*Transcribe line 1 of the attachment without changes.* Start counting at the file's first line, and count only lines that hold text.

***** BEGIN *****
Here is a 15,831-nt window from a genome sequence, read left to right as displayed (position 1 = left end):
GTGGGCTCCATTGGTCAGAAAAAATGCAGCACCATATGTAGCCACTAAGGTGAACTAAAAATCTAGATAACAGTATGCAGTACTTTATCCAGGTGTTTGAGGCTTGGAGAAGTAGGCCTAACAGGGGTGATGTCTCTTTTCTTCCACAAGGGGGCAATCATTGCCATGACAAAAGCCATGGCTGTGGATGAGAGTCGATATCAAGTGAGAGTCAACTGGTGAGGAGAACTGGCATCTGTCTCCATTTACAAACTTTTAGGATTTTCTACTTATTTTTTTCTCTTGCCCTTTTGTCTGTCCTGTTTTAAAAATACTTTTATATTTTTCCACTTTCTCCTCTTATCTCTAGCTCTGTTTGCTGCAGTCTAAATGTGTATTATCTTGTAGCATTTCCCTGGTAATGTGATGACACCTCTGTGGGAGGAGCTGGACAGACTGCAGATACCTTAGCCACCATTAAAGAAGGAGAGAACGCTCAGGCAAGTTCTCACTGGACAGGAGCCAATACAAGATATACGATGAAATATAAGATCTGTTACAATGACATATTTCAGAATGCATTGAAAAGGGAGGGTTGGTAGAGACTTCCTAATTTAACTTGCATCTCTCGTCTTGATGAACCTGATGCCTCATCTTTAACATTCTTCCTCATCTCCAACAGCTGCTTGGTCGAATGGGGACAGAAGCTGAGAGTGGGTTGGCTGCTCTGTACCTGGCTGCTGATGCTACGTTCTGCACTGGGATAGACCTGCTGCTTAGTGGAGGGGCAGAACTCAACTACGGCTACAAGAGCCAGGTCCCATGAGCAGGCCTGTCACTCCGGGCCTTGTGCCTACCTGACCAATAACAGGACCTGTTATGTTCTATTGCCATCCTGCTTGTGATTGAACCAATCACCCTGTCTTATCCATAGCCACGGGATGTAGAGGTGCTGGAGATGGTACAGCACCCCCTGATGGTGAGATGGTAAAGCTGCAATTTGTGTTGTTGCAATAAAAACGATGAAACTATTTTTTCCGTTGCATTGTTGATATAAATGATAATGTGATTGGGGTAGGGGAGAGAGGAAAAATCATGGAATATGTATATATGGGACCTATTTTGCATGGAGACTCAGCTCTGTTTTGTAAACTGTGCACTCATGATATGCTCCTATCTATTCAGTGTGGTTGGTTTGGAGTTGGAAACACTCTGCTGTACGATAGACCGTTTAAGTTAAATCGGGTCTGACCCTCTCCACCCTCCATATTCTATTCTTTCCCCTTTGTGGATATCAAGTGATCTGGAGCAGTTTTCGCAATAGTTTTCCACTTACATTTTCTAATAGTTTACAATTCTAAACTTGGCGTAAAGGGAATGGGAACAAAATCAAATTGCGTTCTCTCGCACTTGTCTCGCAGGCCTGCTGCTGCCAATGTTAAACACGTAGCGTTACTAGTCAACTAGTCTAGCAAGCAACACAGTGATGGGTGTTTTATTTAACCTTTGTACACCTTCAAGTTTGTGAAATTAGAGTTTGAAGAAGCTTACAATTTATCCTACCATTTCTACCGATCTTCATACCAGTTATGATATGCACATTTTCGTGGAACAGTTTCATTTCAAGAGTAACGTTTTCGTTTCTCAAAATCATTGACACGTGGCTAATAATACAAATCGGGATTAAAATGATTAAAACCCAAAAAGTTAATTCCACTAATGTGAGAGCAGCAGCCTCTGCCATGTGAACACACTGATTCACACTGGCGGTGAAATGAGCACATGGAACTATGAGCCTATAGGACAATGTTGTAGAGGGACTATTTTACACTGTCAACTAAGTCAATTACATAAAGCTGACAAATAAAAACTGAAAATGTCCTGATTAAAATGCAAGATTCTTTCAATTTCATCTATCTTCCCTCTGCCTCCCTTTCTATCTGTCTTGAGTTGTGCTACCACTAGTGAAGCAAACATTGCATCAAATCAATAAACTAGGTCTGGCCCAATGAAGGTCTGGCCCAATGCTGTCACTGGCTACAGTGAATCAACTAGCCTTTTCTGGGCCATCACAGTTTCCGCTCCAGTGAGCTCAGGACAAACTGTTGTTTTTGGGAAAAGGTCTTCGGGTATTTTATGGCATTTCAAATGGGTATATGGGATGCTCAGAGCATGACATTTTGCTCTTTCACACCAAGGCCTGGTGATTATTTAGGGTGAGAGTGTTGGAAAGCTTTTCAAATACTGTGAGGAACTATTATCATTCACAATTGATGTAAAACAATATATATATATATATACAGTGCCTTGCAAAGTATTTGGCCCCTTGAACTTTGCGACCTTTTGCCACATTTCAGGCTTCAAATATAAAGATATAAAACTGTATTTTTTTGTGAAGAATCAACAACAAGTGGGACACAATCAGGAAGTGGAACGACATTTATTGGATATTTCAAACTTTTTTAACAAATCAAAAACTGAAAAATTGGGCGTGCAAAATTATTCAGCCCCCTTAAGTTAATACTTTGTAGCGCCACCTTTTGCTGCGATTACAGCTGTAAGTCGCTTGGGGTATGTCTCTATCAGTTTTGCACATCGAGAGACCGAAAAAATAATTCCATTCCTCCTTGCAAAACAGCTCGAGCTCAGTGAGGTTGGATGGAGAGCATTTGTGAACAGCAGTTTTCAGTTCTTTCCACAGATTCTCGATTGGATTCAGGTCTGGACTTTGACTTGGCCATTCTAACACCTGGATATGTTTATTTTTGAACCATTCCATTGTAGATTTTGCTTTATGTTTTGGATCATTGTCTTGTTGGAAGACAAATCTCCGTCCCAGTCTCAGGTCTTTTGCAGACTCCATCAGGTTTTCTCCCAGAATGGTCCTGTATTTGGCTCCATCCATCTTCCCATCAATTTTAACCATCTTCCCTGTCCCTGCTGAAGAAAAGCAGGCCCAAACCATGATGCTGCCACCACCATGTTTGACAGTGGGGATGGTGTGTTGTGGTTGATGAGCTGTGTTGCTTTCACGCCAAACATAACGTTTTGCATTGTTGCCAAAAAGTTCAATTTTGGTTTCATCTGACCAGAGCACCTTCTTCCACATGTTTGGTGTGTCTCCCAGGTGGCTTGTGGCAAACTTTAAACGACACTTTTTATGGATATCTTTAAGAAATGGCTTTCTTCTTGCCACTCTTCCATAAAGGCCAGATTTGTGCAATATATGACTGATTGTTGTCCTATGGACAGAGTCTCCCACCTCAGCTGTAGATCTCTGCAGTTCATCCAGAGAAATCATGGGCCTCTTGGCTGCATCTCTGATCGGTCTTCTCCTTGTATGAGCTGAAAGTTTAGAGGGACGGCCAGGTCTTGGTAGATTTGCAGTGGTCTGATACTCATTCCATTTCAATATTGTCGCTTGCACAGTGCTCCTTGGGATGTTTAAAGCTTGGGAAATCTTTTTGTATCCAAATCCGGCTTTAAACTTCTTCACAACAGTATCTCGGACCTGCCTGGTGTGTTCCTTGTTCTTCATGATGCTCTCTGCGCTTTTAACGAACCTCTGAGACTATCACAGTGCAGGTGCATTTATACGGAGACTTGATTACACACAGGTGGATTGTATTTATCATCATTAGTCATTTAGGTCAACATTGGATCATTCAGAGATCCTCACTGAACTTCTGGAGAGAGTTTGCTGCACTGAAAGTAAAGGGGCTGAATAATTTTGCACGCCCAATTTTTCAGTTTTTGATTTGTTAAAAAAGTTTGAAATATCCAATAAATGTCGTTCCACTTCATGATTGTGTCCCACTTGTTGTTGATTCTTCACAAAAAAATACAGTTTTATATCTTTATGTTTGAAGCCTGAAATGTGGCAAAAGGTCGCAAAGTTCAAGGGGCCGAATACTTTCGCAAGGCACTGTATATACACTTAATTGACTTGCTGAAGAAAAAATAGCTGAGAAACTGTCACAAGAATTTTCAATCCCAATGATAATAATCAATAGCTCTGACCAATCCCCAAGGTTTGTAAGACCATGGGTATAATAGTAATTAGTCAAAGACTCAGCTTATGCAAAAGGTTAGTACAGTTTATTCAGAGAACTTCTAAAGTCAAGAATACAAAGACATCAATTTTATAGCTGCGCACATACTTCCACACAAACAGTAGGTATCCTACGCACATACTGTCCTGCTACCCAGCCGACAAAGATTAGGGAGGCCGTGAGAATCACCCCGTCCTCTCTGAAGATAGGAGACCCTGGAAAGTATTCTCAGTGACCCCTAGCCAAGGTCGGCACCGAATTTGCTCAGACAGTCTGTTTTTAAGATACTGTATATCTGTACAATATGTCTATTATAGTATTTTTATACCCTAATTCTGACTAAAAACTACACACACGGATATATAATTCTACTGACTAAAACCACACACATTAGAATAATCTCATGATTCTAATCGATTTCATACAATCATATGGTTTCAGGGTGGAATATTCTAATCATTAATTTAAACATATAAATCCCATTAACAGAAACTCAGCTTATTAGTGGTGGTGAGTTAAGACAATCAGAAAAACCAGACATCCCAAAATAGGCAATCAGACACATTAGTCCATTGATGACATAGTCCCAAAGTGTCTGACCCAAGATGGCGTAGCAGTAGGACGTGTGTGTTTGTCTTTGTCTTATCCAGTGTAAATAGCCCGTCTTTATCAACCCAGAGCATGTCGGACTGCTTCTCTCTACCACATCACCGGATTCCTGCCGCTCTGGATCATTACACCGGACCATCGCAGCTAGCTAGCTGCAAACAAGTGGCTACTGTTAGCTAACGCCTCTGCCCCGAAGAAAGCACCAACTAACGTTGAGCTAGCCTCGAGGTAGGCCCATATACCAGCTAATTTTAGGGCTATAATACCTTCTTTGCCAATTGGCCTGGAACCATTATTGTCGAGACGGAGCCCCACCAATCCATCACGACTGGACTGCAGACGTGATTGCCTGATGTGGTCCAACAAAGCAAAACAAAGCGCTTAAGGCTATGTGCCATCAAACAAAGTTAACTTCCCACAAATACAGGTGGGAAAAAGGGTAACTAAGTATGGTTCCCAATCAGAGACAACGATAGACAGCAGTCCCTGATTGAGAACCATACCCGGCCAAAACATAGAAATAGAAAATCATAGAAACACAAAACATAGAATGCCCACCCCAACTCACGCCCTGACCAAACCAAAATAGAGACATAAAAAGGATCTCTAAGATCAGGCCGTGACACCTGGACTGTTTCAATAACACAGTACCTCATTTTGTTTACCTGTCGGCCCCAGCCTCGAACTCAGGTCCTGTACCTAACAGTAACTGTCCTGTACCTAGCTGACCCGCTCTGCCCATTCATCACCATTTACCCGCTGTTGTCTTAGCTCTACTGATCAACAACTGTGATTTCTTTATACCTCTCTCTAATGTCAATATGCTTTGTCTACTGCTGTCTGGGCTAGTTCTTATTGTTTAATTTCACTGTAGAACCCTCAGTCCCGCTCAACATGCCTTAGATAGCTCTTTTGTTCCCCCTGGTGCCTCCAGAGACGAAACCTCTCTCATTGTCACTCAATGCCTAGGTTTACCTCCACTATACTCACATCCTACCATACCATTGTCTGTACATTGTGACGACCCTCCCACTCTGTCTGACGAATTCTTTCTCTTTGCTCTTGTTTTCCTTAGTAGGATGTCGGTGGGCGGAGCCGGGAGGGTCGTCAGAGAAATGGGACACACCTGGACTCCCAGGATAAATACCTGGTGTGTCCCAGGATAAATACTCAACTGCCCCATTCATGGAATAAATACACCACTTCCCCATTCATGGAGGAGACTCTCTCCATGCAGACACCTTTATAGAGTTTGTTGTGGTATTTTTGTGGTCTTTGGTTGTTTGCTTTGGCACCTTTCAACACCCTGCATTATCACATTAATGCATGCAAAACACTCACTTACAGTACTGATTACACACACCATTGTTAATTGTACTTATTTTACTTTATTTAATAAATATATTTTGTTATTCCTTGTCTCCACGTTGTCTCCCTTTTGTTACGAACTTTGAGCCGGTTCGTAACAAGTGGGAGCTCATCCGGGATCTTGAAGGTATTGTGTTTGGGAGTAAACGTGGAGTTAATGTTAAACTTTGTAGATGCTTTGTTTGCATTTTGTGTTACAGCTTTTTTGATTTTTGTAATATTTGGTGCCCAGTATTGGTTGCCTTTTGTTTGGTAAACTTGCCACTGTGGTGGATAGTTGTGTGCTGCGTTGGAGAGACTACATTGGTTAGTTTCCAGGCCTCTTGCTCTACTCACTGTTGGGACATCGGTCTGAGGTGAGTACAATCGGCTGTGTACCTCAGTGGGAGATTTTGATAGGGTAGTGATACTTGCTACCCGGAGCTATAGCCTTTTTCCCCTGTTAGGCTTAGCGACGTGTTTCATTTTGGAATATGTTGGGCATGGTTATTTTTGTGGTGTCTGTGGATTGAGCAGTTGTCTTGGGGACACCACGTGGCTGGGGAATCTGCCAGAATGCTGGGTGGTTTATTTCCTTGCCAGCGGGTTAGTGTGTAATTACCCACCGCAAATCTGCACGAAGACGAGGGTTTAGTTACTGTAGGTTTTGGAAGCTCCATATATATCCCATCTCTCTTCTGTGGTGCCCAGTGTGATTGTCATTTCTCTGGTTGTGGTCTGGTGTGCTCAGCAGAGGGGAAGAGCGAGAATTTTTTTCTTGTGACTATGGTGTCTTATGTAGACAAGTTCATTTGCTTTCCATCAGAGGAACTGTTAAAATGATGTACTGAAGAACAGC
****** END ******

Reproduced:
Here is a 15,831-nt window from a genome sequence, read left to right as displayed (position 1 = left end):